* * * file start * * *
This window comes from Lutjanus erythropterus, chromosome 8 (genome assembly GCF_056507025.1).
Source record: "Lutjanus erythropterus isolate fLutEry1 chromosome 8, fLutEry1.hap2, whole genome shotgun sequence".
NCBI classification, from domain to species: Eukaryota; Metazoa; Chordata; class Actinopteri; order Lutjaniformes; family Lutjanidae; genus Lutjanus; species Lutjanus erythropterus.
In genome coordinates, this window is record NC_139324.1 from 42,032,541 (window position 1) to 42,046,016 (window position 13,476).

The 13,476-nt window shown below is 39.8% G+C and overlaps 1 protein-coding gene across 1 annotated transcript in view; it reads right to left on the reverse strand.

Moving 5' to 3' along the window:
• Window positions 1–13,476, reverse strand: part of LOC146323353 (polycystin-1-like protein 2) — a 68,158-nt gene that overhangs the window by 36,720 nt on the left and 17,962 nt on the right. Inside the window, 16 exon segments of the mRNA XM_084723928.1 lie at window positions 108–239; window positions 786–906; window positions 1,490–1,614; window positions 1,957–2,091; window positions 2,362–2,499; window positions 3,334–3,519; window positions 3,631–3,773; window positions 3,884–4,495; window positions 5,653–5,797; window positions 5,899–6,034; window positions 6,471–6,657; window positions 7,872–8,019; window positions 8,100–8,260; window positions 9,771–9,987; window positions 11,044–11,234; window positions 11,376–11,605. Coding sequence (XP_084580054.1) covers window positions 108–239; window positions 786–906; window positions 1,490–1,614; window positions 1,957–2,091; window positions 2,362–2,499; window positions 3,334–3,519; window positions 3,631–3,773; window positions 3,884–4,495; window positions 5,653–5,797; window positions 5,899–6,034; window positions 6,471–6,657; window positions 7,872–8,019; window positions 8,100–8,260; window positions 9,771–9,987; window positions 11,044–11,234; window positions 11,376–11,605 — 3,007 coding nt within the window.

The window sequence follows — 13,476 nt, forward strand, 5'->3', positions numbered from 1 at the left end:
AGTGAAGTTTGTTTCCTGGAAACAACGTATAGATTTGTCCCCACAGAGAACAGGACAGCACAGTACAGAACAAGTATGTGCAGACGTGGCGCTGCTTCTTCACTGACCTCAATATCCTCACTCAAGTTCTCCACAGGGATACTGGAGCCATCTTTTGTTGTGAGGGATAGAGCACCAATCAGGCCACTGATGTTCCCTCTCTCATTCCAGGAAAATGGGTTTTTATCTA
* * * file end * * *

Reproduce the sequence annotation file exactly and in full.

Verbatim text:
This window comes from Lutjanus erythropterus, chromosome 8 (genome assembly GCF_056507025.1).
Source record: "Lutjanus erythropterus isolate fLutEry1 chromosome 8, fLutEry1.hap2, whole genome shotgun sequence".
NCBI classification, from domain to species: Eukaryota; Metazoa; Chordata; class Actinopteri; order Lutjaniformes; family Lutjanidae; genus Lutjanus; species Lutjanus erythropterus.
In genome coordinates, this window is record NC_139324.1 from 42,032,541 (window position 1) to 42,046,016 (window position 13,476).

The 13,476-nt window shown below is 39.8% G+C and overlaps 1 protein-coding gene across 1 annotated transcript in view; it reads right to left on the reverse strand.

Moving 5' to 3' along the window:
• Window positions 1–13,476, reverse strand: part of LOC146323353 (polycystin-1-like protein 2) — a 68,158-nt gene that overhangs the window by 36,720 nt on the left and 17,962 nt on the right. Inside the window, 16 exon segments of the mRNA XM_084723928.1 lie at window positions 108–239; window positions 786–906; window positions 1,490–1,614; window positions 1,957–2,091; window positions 2,362–2,499; window positions 3,334–3,519; window positions 3,631–3,773; window positions 3,884–4,495; window positions 5,653–5,797; window positions 5,899–6,034; window positions 6,471–6,657; window positions 7,872–8,019; window positions 8,100–8,260; window positions 9,771–9,987; window positions 11,044–11,234; window positions 11,376–11,605. Coding sequence (XP_084580054.1) covers window positions 108–239; window positions 786–906; window positions 1,490–1,614; window positions 1,957–2,091; window positions 2,362–2,499; window positions 3,334–3,519; window positions 3,631–3,773; window positions 3,884–4,495; window positions 5,653–5,797; window positions 5,899–6,034; window positions 6,471–6,657; window positions 7,872–8,019; window positions 8,100–8,260; window positions 9,771–9,987; window positions 11,044–11,234; window positions 11,376–11,605 — 3,007 coding nt within the window.

The window sequence follows — 13,476 nt, forward strand, 5'->3', positions numbered from 1 at the left end:
AGTGAAGTTTGTTTCCTGGAAACAACGTATAGATTTGTCCCCACAGAGAACAGGACAGCACAGTACAGAACAAGTATGTGCAGACGTGGCGCTGCTTCTTCACTGACCTCAATATCCTCACTCAAGTTCTCCACAGGGATACTGGAGCCATCTTTTGTTGTGAGGGATAGAGCACCAATCAGGCCACTGATGTTCCCTCTCTCATTCCAGGAAAATGGGTTTTTATCTA